Member Spotlight - Brenda Ramirez


Brenda Ramirez

In honor of Hispanic Heritage Month, NEW is amplifying the voices of some of the incredible Hispanic members in our community. This week's spotlight is on the incredible Brenda Ramirez, who spoke to NEW about her journey, how to be a better ally to the community, and advice on what to look for in an employer. "[Understand] if the organization is Inclusive," she says, "not just the word, but the action of how they continue to progress each day." 

 

Name: Brenda Ramirez, Associate Vice President, BDS Connected Solutions

Member Since: 2017

 

How did you first hear about NEW, and what prompted you to join? 

I first heard about NEW from the corporate ambassador representing NEW at my previous employer.  She was involved with the local North Texas Region and invited me to join a Connect Event to network with other professionals.  I then learned that NEW offered a variety of Learning Events and immediately became a member. Once I joined NEW I signed up as a volunteer under the programming team in my region and have been a volunteer since 2017.  I now actively serve as a board member for the North Texas Region and support the Growth and Development Team.

 

What is your heritage?

I am Mexican American and my great great grandparents originated from Spain to Mexico in the 1800s.   My parents were both born and raised in Coahuila, Mexico. My mother’s family moved to Texas to allow for a better opportunity, and we followed right behind them when I was 6 months old. My mother is one of 13 children that moved to Texas in the late 80s so you can imagine how many cousins I have. Our family is extremely united, and my parents still live next door to many of my aunts. In many Hispanic families, staying close is important and you will see that they live in the same communities throughout the US.

 

Tell us a little about who you are.

As a child I had to translate for my mother who did not know English when we moved to the United States from Mexico. I immediately had to understand how difficult it was for my family to communicate in every day life and went from a small child to a confident person communicating adult situations. 

That really taught me that you may not always know exactly what is going on but asking questions will allow you to have a better understanding of the things you don’t know.

I am extremely proud of my heritage regardless of the challenges I faced as an adolescent. These learnings have allowed me to grow as a leader and be empathetic with culture differences.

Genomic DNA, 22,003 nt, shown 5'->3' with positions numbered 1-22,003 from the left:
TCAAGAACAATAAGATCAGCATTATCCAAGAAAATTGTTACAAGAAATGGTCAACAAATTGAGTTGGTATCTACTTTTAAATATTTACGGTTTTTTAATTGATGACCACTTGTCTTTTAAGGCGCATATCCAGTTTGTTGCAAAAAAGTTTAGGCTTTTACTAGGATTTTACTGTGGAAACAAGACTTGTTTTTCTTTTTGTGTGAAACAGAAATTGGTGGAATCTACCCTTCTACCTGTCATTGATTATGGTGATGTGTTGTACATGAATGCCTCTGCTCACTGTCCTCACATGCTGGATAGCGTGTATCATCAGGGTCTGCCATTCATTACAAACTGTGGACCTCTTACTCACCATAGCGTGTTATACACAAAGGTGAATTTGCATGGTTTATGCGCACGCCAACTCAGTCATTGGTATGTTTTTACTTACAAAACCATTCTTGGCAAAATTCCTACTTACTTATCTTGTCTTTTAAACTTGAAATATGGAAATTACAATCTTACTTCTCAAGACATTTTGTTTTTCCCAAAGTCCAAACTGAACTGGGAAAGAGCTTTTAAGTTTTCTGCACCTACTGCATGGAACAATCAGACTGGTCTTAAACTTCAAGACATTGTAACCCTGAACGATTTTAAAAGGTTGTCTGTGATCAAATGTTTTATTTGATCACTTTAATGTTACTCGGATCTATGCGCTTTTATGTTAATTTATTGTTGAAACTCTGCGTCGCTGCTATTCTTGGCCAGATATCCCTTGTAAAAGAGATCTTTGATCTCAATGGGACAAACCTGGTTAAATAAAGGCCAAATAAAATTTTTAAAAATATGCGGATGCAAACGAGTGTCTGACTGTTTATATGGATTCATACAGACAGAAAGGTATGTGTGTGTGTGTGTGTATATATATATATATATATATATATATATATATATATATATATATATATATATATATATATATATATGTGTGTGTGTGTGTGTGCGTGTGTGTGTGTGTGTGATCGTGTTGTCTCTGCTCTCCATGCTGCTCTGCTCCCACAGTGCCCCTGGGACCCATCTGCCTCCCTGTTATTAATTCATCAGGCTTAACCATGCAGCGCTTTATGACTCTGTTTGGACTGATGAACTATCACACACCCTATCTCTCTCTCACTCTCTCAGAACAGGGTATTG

Do you have any stories related to your experience as a Hispanic in the workplace?

I have always been surrounded in my career with people that don’t look like me or have my background. Going back 20 years my heritage and background only allowed me to work in certain areas of business. I was categorized to be the multi-cultural person or only work on Hispanic campaigns vs all corporate initiatives.

Fast forward to today, I currently work for an organization that really advocates for Diversity, Equity, and Inclusion.

I am proud of the progress organizations have taken to allow diverse individuals not to be classified as who you are but what you bring to the table. One area of advice for those looking to make a career move is understanding if the organization is Inclusive (not just the word but the action of how they continue to progress each day) . Join an organization that values diversity that work towards including and engaging minorities to promote racial and gender equality.

 

If you could tell those who want to be better allies to the Hispanic community one thing, what would it be?

The best way you can help to support being a better ally is not just supporting  the Hispanic & Latinx community on Hispanic heritage month but year round. 

Other things you can do are:

  • Reach out to your Hispanic friends, co-workers especially during these times. Hispanic communities have been hit hard as a result of social conditions with the pandemic and are 4xs more likely to be infected with Covid-19
  • Don’t fear making a mistake, the allyship journey is to ask questions and acknowledge when you don’t know.  This shows how much you care and want to learn more about the culture and heritage.
  • Educate yourself with different cultures, history, and life experiences.
  • Examine and face your own prejudice. Become aware of ways that you unintentionally stereotype other ethnicities.

 

What other activities do you enjoy in your free time? 

I love spending time outdoors on my own or with my family.  You can usually find me on the weekends at sports events with my kids playing soccer, baseball, football, or even a walk to the park. We love the great outdoor.  Also, I love to host dinner parties and can cook you some of my favorite dishes. 

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